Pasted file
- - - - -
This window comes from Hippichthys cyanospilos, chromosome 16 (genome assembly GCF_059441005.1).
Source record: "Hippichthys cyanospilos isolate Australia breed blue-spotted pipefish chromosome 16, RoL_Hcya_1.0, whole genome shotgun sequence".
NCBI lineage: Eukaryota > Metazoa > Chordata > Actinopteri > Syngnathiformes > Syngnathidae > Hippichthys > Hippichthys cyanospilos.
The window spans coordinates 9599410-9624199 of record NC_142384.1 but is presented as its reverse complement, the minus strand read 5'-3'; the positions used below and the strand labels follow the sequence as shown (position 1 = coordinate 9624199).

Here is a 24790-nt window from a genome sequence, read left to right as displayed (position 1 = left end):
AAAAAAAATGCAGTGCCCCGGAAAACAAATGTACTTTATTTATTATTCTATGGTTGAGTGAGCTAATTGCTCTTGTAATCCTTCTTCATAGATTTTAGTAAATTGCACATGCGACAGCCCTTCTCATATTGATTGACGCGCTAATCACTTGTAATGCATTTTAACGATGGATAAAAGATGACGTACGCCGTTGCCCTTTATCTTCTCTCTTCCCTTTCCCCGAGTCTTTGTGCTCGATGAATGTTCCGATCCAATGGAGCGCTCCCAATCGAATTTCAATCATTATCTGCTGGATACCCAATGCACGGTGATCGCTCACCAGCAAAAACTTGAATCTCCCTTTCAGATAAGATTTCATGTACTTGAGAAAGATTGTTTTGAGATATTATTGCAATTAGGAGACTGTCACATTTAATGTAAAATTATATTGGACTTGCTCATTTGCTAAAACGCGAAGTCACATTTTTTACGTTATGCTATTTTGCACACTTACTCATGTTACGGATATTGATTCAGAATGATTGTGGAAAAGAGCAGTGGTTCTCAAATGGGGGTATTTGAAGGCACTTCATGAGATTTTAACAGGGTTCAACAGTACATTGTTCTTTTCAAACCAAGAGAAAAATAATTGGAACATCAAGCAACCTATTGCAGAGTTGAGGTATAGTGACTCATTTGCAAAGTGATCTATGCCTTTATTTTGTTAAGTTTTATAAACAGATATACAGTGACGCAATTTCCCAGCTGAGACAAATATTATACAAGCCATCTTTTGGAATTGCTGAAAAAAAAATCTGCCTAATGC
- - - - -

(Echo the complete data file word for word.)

This window comes from Hippichthys cyanospilos, chromosome 16 (genome assembly GCF_059441005.1).
Source record: "Hippichthys cyanospilos isolate Australia breed blue-spotted pipefish chromosome 16, RoL_Hcya_1.0, whole genome shotgun sequence".
NCBI lineage: Eukaryota > Metazoa > Chordata > Actinopteri > Syngnathiformes > Syngnathidae > Hippichthys > Hippichthys cyanospilos.
The window spans coordinates 9599410-9624199 of record NC_142384.1 but is presented as its reverse complement, the minus strand read 5'-3'; the positions used below and the strand labels follow the sequence as shown (position 1 = coordinate 9624199).

Here is a 24790-nt window from a genome sequence, read left to right as displayed (position 1 = left end):
AAAAAAAATGCAGTGCCCCGGAAAACAAATGTACTTTATTTATTATTCTATGGTTGAGTGAGCTAATTGCTCTTGTAATCCTTCTTCATAGATTTTAGTAAATTGCACATGCGACAGCCCTTCTCATATTGATTGACGCGCTAATCACTTGTAATGCATTTTAACGATGGATAAAAGATGACGTACGCCGTTGCCCTTTATCTTCTCTCTTCCCTTTCCCCGAGTCTTTGTGCTCGATGAATGTTCCGATCCAATGGAGCGCTCCCAATCGAATTTCAATCATTATCTGCTGGATACCCAATGCACGGTGATCGCTCACCAGCAAAAACTTGAATCTCCCTTTCAGATAAGATTTCATGTACTTGAGAAAGATTGTTTTGAGATATTATTGCAATTAGGAGACTGTCACATTTAATGTAAAATTATATTGGACTTGCTCATTTGCTAAAACGCGAAGTCACATTTTTTACGTTATGCTATTTTGCACACTTACTCATGTTACGGATATTGATTCAGAATGATTGTGGAAAAGAGCAGTGGTTCTCAAATGGGGGTATTTGAAGGCACTTCATGAGATTTTAACAGGGTTCAACAGTACATTGTTCTTTTCAAACCAAGAGAAAAATAATTGGAACATCAAGCAACCTATTGCAGAGTTGAGGTATAGTGACTCATTTGCAAAGTGATCTATGCCTTTATTTTGTTAAGTTTTATAAACAGATATACAGTGACGCAATTTCCCAGCTGAGACAAATATTATACAAGCCATCTTTTGGAATTGCTGAAAAAAAAATCTGCCTAATGC